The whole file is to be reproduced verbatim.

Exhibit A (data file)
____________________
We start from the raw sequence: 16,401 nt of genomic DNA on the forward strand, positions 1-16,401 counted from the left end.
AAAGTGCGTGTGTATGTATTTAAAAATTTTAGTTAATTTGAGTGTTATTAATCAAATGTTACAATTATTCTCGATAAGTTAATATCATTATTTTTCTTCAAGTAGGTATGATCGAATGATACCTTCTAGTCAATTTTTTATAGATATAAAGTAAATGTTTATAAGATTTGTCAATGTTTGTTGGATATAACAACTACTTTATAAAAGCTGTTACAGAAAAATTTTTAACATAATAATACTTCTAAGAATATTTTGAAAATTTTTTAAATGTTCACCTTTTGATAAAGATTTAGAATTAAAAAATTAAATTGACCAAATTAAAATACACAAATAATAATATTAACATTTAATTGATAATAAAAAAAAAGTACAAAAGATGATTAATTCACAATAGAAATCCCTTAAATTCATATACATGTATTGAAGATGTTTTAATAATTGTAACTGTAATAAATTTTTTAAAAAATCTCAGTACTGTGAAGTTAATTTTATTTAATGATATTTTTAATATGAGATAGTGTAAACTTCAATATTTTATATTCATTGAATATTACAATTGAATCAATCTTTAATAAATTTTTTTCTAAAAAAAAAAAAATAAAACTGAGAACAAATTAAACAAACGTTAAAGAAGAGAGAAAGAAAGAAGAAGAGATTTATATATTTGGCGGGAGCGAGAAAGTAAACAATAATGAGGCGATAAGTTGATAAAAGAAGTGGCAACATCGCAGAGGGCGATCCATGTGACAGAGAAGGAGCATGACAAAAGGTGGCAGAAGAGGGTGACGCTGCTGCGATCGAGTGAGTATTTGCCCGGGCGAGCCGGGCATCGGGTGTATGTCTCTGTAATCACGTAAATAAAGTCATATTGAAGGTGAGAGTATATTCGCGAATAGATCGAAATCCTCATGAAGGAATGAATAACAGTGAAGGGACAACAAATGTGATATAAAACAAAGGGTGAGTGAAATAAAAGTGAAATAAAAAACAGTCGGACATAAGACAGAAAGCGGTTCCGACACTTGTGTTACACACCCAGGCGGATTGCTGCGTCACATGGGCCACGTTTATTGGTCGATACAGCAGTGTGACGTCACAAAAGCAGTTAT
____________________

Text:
We start from the raw sequence: 16,401 nt of genomic DNA on the forward strand, positions 1-16,401 counted from the left end.
AAAGTGCGTGTGTATGTATTTAAAAATTTTAGTTAATTTGAGTGTTATTAATCAAATGTTACAATTATTCTCGATAAGTTAATATCATTATTTTTCTTCAAGTAGGTATGATCGAATGATACCTTCTAGTCAATTTTTTATAGATATAAAGTAAATGTTTATAAGATTTGTCAATGTTTGTTGGATATAACAACTACTTTATAAAAGCTGTTACAGAAAAATTTTTAACATAATAATACTTCTAAGAATATTTTGAAAATTTTTTAAATGTTCACCTTTTGATAAAGATTTAGAATTAAAAAATTAAATTGACCAAATTAAAATACACAAATAATAATATTAACATTTAATTGATAATAAAAAAAAAGTACAAAAGATGATTAATTCACAATAGAAATCCCTTAAATTCATATACATGTATTGAAGATGTTTTAATAATTGTAACTGTAATAAATTTTTTAAAAAATCTCAGTACTGTGAAGTTAATTTTATTTAATGATATTTTTAATATGAGATAGTGTAAACTTCAATATTTTATATTCATTGAATATTACAATTGAATCAATCTTTAATAAATTTTTTTCTAAAAAAAAAAAAATAAAACTGAGAACAAATTAAACAAACGTTAAAGAAGAGAGAAAGAAAGAAGAAGAGATTTATATATTTGGCGGGAGCGAGAAAGTAAACAATAATGAGGCGATAAGTTGATAAAAGAAGTGGCAACATCGCAGAGGGCGATCCATGTGACAGAGAAGGAGCATGACAAAAGGTGGCAGAAGAGGGTGACGCTGCTGCGATCGAGTGAGTATTTGCCCGGGCGAGCCGGGCATCGGGTGTATGTCTCTGTAATCACGTAAATAAAGTCATATTGAAGGTGAGAGTATATTCGCGAATAGATCGAAATCCTCATGAAGGAATGAATAACAGTGAAGGGACAACAAATGTGATATAAAACAAAGGGTGAGTGAAATAAAAGTGAAATAAAAAACAGTCGGACATAAGACAGAAAGCGGTTCCGACACTTGTGTTACACACCCAGGCGGATTGCTGCGTCACATGGGCCACGTTTATTGGTCGATACAGCAGTGTGACGTCACAAAAGCAGTTAT